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Following is the proteus design of the oscillator it works fine in simulation .. but not working in hardware.. it doesn't oscillate....!! what could be the reason do i need a voltage signal to kick start the oscillation???
Sometimes an oscillator will not get going, unless it has exactly the right amount of bias (no more, no less) at the transistor/ mosfet / jfet.
Suggestion: install a potentiometer (10k ohm) to adjust the bias.
This appears to be a Hartley type. In the same family anyway.
I made a change or two (in addition to the potentiometer).
I substituted a resistor for the leftmost capacitor. Up until then I was not able to obtain reliable oscillations. For the same reason I used a transistor instead of a jfet.
I don't agree that the circuit works fine, because it produces rather distorted waveforms in simulation. There are tons of better oscillator circuits.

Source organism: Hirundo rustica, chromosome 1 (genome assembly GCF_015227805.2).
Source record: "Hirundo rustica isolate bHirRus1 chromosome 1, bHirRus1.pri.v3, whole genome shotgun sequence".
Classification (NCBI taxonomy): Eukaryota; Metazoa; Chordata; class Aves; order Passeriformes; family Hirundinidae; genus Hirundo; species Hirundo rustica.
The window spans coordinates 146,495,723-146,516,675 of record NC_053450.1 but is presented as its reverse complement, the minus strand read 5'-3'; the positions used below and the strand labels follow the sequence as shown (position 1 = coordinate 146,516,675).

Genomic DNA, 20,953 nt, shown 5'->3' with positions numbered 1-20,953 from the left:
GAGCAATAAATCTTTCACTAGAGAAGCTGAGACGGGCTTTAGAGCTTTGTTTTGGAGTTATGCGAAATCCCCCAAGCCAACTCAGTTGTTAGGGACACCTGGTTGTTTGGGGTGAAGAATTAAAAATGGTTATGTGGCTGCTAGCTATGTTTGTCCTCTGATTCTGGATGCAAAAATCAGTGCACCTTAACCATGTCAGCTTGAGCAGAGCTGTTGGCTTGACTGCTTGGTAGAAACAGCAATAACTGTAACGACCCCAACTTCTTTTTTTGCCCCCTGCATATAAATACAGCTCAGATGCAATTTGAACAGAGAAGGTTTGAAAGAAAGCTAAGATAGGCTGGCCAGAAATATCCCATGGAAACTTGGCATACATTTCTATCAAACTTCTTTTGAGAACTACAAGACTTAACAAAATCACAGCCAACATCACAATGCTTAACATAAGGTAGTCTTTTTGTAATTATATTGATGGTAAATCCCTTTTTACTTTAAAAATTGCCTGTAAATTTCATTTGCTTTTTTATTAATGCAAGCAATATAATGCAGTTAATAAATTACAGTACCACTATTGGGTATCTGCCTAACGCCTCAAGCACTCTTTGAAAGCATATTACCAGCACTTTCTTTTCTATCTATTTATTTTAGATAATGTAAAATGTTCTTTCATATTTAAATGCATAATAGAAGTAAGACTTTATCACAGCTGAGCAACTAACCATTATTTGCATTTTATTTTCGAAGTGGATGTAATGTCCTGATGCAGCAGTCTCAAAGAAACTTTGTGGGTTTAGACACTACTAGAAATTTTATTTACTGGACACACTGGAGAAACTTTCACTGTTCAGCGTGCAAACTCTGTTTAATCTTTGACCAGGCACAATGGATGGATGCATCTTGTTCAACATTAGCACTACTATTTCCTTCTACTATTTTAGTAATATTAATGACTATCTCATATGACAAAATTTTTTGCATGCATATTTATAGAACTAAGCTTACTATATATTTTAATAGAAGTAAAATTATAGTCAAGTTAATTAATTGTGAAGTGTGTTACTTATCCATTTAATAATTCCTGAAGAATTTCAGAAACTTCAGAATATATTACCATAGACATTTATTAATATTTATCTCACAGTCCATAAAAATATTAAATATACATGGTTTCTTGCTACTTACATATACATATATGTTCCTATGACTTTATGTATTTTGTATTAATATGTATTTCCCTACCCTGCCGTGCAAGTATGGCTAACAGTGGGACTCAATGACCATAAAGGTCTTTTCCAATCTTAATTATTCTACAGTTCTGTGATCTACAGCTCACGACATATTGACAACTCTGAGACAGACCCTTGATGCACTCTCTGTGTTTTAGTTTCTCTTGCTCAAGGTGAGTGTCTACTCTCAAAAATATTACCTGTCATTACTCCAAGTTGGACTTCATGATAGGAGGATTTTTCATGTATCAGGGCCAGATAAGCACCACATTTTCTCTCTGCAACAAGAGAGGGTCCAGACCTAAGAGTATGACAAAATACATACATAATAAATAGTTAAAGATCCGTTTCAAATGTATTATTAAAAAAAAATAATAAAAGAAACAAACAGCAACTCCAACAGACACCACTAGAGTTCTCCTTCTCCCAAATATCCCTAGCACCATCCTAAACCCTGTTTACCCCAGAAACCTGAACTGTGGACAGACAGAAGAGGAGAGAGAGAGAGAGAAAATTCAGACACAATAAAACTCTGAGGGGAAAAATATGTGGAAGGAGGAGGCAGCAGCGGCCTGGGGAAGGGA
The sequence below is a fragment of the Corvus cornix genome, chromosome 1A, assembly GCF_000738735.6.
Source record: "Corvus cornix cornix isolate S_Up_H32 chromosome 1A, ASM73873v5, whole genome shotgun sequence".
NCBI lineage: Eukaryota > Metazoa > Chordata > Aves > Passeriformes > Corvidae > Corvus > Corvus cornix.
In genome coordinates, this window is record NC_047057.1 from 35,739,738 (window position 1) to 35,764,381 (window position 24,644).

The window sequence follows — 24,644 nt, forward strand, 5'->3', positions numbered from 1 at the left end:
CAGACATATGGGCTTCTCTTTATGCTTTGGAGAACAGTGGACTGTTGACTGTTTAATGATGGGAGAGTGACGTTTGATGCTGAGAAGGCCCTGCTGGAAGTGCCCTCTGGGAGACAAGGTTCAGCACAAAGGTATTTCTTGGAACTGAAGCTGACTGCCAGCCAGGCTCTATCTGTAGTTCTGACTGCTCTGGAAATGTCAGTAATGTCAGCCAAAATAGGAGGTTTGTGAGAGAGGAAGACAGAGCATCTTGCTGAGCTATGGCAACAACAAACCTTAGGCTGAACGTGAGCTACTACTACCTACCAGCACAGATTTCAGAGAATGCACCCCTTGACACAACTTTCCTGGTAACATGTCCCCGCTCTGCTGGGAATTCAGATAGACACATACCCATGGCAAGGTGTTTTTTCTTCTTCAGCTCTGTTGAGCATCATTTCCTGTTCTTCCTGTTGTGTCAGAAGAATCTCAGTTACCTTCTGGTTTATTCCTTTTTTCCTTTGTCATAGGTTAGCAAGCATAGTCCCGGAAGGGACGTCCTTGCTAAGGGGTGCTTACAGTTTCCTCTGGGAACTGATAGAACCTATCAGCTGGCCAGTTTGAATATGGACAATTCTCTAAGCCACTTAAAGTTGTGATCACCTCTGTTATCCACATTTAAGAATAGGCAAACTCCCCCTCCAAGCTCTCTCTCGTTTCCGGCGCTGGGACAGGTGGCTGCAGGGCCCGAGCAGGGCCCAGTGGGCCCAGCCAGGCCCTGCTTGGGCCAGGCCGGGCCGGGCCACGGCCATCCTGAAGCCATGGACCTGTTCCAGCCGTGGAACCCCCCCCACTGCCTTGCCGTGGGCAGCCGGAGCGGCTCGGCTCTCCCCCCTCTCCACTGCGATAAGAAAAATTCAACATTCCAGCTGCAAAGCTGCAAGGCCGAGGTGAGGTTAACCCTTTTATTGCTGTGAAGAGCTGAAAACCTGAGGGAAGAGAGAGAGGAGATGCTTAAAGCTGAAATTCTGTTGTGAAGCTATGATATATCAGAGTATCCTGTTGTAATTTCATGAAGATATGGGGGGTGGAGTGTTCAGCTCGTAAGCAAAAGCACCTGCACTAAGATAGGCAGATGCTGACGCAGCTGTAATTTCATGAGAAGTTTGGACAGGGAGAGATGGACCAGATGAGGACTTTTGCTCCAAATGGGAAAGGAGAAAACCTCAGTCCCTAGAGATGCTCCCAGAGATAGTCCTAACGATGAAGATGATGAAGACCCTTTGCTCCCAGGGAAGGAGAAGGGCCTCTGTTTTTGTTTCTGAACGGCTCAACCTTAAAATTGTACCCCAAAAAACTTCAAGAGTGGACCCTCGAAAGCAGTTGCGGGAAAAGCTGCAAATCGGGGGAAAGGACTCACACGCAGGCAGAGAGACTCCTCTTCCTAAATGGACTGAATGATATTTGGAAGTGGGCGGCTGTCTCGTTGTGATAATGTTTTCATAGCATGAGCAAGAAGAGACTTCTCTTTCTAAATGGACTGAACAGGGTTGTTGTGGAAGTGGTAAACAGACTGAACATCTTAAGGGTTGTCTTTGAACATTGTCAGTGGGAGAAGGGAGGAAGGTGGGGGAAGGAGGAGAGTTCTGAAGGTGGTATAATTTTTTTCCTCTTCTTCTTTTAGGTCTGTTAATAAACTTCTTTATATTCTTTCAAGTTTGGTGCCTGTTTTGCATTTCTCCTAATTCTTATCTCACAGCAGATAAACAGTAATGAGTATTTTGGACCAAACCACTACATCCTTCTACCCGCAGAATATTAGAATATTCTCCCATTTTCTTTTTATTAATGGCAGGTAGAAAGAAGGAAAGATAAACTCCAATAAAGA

Possible reasons why it might not work in real life:
- FET IDSS/VGSS is too high for the circuit dimensioning. 2N3819 has a rather wide parameter range. Check for sufficient Vds.
- The inductors have too low self resonance frequency respectively too high winding capacitance for the intended frequency range. Check the specification.
I tried to make my original design work but it didn't .. so I sort of played with it, ended up in burning one FET anyhow the modified design worked perfectly on hardware as well as in simulations!!!
Here is the modified one!!
Values were all taken randomly bcz typical formula didn't worked in this design... I can't justify my values mathematically but they are working perfectly and that is what i guess matters
I will appreciate if someone can come up with the mathematical equation to calculate oscillating frequency, it will help future designers as it is a very economical and easy to implement oscillator !!!